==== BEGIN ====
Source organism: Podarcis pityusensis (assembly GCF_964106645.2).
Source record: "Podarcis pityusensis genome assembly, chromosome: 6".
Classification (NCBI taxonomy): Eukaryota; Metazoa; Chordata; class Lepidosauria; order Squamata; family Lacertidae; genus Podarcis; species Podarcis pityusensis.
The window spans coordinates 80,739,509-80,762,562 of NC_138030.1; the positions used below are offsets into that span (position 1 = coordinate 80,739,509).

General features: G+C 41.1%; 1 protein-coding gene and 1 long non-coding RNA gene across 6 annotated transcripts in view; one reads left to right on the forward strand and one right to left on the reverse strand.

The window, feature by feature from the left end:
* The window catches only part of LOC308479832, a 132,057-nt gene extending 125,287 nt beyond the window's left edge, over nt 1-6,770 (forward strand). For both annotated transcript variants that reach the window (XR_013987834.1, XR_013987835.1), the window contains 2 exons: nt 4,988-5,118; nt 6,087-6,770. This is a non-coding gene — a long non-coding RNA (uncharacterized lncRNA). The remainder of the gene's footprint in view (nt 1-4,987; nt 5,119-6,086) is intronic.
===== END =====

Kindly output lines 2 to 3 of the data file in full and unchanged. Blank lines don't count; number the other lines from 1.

Source record: "Podarcis pityusensis genome assembly, chromosome: 6".
Classification (NCBI taxonomy): Eukaryota; Metazoa; Chordata; class Lepidosauria; order Squamata; family Lacertidae; genus Podarcis; species Podarcis pityusensis.